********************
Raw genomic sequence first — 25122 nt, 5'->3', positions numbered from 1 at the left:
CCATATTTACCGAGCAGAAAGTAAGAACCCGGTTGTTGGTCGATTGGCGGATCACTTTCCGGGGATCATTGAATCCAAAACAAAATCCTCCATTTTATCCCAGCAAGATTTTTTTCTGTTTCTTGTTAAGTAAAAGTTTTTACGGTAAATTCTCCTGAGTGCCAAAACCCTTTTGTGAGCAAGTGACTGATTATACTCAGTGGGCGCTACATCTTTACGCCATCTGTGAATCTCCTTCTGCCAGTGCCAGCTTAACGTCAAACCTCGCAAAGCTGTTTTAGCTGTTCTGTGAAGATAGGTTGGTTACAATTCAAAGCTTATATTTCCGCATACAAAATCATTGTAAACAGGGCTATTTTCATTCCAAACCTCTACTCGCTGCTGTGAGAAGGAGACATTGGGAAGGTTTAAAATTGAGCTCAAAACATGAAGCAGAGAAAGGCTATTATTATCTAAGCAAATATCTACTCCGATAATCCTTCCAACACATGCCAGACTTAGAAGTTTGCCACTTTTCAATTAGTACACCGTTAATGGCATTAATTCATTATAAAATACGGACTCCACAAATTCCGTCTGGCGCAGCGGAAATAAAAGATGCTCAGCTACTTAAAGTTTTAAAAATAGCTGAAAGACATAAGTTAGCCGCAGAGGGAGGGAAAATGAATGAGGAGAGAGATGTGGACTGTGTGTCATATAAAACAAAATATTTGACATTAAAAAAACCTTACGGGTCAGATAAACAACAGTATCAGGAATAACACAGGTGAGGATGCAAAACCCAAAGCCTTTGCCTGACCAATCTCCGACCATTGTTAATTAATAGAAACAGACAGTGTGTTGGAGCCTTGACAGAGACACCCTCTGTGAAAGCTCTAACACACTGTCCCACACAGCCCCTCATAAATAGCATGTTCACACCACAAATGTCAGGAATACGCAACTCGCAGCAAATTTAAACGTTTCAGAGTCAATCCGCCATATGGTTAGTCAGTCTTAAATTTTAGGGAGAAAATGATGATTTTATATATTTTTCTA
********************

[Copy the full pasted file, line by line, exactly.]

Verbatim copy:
Raw genomic sequence first — 25122 nt, 5'->3', positions numbered from 1 at the left:
CCATATTTACCGAGCAGAAAGTAAGAACCCGGTTGTTGGTCGATTGGCGGATCACTTTCCGGGGATCATTGAATCCAAAACAAAATCCTCCATTTTATCCCAGCAAGATTTTTTTCTGTTTCTTGTTAAGTAAAAGTTTTTACGGTAAATTCTCCTGAGTGCCAAAACCCTTTTGTGAGCAAGTGACTGATTATACTCAGTGGGCGCTACATCTTTACGCCATCTGTGAATCTCCTTCTGCCAGTGCCAGCTTAACGTCAAACCTCGCAAAGCTGTTTTAGCTGTTCTGTGAAGATAGGTTGGTTACAATTCAAAGCTTATATTTCCGCATACAAAATCATTGTAAACAGGGCTATTTTCATTCCAAACCTCTACTCGCTGCTGTGAGAAGGAGACATTGGGAAGGTTTAAAATTGAGCTCAAAACATGAAGCAGAGAAAGGCTATTATTATCTAAGCAAATATCTACTCCGATAATCCTTCCAACACATGCCAGACTTAGAAGTTTGCCACTTTTCAATTAGTACACCGTTAATGGCATTAATTCATTATAAAATACGGACTCCACAAATTCCGTCTGGCGCAGCGGAAATAAAAGATGCTCAGCTACTTAAAGTTTTAAAAATAGCTGAAAGACATAAGTTAGCCGCAGAGGGAGGGAAAATGAATGAGGAGAGAGATGTGGACTGTGTGTCATATAAAACAAAATATTTGACATTAAAAAAACCTTACGGGTCAGATAAACAACAGTATCAGGAATAACACAGGTGAGGATGCAAAACCCAAAGCCTTTGCCTGACCAATCTCCGACCATTGTTAATTAATAGAAACAGACAGTGTGTTGGAGCCTTGACAGAGACACCCTCTGTGAAAGCTCTAACACACTGTCCCACACAGCCCCTCATAAATAGCATGTTCACACCACAAATGTCAGGAATACGCAACTCGCAGCAAATTTAAACGTTTCAGAGTCAATCCGCCATATGGTTAGTCAGTCTTAAATTTTAGGGAGAAAATGATGATTTTATATATTTTTCTA